There are two opposing forces in the workplace when it comes to difficult conversations. The first is a version of our individual will to survive, to do well, to get what we need. And the second is what we've all been socialised to do: get along, don't make waves, don't stick your head above the parapet.
Difficult Feelings Make for a Difficult Workplace
The result is that when people feel they're in a difficult place, they don't feel comfortable expressing what they're really feeling, and so you see people acting out: they're disengaged or sullen or depressed or anxious or passive aggressive. You might get absenteeism or presenteeism. One thing is for certain, you won't have people working to their full potential, which is a shame both for them as individuals and for your organisation.
The Role of Resistance
This,, essentially, is resistance: showing your discomfort or anger (or whichever feeling it might be) as best you can, but not directly. Resistance – whether it takes the form of being passive aggressive, argumentative, or sullenly unresponsive – is the route people take when they feel they can’t say what they really think, something that is quite common in the workplace.
Ultimately, resistance is harder to address and engage with than an honest conversation, so it's something we should really think about.
I encounter resistance all the time in training sessions.
Imparting information is just a small part of my role as a trainer. A much bigger part of the role is to facilitate an environment, to create a space for difficult feelings and to be able to sit with the uncomfortable feelings of others. It’s only by acknowledging these feelings that we can move on to learning.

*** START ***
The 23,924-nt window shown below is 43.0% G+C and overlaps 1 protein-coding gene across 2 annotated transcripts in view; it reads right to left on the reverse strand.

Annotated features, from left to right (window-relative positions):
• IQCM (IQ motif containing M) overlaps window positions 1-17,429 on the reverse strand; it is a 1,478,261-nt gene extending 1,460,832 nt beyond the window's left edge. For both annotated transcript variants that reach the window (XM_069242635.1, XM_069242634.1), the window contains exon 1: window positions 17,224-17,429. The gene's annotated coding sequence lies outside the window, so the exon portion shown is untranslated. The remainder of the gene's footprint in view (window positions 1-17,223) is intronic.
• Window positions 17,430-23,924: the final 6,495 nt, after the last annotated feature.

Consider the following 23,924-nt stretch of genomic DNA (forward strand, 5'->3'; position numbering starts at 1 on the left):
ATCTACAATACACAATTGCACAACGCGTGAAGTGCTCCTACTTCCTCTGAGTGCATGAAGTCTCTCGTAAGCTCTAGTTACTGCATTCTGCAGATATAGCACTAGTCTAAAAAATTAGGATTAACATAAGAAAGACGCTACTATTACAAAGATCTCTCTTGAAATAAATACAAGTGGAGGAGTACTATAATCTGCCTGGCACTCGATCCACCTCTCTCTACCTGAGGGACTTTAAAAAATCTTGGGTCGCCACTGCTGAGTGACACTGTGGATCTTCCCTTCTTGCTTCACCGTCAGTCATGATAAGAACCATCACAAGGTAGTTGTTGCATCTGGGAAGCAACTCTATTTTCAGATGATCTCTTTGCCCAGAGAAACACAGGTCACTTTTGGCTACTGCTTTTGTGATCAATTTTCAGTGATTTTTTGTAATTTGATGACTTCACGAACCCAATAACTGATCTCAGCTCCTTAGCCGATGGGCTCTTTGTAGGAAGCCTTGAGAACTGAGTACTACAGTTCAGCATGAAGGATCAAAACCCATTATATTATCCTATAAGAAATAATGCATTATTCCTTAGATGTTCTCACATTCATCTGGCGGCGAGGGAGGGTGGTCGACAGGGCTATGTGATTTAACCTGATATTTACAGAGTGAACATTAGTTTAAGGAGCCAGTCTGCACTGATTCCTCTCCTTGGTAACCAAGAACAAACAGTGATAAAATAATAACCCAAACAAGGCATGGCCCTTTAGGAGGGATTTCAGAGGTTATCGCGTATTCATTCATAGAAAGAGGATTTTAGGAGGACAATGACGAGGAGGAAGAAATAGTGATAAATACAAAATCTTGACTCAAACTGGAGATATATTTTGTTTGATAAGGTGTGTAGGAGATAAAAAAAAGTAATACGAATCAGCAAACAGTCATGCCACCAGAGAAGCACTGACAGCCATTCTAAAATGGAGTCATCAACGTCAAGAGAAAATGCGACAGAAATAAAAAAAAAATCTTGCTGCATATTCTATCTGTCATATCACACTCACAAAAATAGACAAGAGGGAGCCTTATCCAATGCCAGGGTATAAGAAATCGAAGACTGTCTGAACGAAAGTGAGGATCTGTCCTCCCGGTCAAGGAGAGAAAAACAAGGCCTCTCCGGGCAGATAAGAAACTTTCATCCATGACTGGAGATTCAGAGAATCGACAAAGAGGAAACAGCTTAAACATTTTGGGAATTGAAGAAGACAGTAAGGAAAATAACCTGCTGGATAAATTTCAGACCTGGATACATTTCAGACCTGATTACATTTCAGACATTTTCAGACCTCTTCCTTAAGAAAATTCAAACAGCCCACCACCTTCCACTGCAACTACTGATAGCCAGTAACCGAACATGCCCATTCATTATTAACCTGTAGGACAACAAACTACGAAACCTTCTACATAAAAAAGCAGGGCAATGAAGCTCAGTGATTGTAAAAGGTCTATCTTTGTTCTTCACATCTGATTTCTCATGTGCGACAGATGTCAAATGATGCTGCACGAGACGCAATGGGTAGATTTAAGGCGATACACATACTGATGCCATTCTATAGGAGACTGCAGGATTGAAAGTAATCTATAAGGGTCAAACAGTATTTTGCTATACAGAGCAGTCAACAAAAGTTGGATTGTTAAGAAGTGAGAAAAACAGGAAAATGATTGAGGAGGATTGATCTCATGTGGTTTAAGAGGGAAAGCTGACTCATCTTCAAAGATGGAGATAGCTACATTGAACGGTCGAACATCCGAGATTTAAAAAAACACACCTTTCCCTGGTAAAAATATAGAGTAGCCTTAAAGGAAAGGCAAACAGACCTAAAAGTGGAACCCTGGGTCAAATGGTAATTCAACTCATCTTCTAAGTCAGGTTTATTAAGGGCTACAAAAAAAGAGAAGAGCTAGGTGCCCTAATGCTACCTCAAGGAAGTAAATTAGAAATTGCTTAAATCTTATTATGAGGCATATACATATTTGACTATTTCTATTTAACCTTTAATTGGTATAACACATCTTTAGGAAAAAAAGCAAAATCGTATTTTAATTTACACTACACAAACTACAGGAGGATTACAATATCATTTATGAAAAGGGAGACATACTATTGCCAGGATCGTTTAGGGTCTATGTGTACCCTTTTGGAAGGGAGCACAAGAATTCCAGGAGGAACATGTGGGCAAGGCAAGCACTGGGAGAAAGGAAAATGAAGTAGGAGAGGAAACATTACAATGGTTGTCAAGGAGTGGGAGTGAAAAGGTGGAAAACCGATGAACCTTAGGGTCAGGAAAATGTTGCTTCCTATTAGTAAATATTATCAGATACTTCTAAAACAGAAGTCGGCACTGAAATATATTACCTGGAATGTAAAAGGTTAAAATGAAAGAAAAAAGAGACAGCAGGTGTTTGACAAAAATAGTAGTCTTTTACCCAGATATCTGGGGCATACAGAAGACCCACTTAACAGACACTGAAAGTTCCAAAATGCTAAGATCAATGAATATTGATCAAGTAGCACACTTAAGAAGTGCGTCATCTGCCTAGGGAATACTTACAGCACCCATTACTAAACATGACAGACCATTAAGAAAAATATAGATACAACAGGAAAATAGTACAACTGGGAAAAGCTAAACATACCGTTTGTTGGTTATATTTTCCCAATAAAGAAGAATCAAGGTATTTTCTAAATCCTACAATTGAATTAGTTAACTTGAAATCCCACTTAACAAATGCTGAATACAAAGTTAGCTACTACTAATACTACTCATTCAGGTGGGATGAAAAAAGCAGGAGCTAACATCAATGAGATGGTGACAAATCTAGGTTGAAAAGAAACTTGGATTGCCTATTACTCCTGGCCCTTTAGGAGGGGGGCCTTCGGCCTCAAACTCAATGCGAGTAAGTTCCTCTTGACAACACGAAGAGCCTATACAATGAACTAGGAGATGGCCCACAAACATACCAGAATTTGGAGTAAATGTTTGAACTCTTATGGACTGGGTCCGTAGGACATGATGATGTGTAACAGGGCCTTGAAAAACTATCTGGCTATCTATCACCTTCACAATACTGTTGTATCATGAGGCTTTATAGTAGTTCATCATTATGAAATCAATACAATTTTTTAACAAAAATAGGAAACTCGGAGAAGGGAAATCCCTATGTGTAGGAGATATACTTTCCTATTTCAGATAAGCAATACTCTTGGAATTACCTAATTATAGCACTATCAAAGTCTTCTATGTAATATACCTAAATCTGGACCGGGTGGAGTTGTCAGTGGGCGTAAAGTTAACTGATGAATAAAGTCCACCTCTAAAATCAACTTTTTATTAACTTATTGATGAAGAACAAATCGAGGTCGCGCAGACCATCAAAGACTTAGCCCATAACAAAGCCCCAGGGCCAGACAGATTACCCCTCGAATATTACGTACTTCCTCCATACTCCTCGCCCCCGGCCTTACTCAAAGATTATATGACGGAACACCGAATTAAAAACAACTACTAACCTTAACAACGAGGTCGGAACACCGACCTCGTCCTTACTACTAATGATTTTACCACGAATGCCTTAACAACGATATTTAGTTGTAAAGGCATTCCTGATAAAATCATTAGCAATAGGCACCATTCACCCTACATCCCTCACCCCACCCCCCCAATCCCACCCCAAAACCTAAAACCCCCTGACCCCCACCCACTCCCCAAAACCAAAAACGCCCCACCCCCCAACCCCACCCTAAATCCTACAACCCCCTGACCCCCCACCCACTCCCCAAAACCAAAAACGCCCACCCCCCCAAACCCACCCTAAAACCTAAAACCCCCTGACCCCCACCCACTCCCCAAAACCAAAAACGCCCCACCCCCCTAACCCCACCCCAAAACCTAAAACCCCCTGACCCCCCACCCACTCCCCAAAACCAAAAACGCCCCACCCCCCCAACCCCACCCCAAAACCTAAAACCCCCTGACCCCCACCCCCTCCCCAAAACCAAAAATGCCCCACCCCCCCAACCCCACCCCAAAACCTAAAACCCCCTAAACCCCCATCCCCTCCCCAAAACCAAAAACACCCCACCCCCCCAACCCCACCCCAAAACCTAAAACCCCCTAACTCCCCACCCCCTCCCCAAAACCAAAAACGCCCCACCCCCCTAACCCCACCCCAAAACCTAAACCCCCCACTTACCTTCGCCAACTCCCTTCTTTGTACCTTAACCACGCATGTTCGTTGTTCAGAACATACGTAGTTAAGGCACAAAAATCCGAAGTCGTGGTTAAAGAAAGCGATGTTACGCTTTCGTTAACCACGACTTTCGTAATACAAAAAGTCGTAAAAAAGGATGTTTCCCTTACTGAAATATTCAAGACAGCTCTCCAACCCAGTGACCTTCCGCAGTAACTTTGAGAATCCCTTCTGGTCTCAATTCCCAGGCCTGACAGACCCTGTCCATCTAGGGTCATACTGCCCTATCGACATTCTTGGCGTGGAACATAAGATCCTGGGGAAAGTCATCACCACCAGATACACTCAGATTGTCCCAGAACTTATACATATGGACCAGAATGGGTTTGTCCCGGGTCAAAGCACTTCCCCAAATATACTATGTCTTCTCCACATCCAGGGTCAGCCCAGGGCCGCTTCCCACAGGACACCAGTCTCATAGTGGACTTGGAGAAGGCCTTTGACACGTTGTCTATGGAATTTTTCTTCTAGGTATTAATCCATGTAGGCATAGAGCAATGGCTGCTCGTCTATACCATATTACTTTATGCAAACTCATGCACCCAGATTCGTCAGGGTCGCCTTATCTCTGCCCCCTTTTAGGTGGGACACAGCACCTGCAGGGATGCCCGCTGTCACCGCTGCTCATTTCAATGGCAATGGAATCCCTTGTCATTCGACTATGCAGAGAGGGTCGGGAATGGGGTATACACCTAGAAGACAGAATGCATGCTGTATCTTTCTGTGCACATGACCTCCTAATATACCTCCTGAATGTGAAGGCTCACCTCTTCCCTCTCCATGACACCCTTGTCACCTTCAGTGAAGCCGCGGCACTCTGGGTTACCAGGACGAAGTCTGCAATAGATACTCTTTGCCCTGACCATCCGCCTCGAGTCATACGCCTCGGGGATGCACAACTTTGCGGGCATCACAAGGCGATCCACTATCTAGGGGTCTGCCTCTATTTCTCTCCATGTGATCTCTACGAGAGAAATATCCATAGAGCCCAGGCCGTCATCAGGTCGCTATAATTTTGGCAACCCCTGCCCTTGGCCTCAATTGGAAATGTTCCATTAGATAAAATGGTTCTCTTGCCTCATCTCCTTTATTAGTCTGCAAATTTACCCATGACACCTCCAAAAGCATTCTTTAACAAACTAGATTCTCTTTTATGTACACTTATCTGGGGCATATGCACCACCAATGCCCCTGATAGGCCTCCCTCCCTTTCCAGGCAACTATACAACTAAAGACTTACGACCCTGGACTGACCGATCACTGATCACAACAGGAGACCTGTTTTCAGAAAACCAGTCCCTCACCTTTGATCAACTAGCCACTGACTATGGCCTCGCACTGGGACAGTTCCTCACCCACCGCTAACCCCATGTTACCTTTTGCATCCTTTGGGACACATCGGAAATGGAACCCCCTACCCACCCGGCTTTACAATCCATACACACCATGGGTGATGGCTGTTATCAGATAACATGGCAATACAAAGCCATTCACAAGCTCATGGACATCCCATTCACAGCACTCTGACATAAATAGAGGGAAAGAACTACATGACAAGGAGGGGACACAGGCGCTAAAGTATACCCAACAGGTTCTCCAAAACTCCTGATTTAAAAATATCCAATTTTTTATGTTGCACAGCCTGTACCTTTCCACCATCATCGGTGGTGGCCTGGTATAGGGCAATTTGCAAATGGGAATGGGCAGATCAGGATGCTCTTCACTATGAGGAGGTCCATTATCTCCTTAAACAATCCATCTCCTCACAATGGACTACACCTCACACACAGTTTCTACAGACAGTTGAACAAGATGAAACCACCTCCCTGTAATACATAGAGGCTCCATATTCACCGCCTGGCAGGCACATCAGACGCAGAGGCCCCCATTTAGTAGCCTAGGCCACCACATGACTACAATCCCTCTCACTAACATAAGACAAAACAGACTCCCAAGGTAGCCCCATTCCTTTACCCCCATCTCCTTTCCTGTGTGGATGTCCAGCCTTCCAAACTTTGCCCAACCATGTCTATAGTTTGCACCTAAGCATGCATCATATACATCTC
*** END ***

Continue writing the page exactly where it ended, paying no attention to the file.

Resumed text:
I recently ran a session on consultation through a redundancy situation. From the moment I walked into the room, the feeling of resistance was thick in the air. I felt like I was bowing down under the weight of it. The desire to act into it by being snarky or angry or pushing back in some way was strong. Of course I knew it wasn’t about me personally – this was the first time I had met this group of people. I also knew, based on previous experience, that there was a good likelihood that I could bring the group around, but that it would take some time.
How Can We Improve the Situation?
As always in these situations, I try to take a big breath and stay calm. Being calm allows me to be curious and to listen genuinely. I am naturally curious and I do want to know what's behind people's upset. People usually respond to this well, and slowly or quickly, they'll start to express what they really feel. And then, after this period of reflection, we can move on to learning and action.
So my tips are:
1. Try to stay calm. Take a break if necessary (remember, it's not personal)
2. Be curious about people - if you're not curious, why are you there?
3. Listen genuinely for the sake of listening, not to prove a point or move things forward.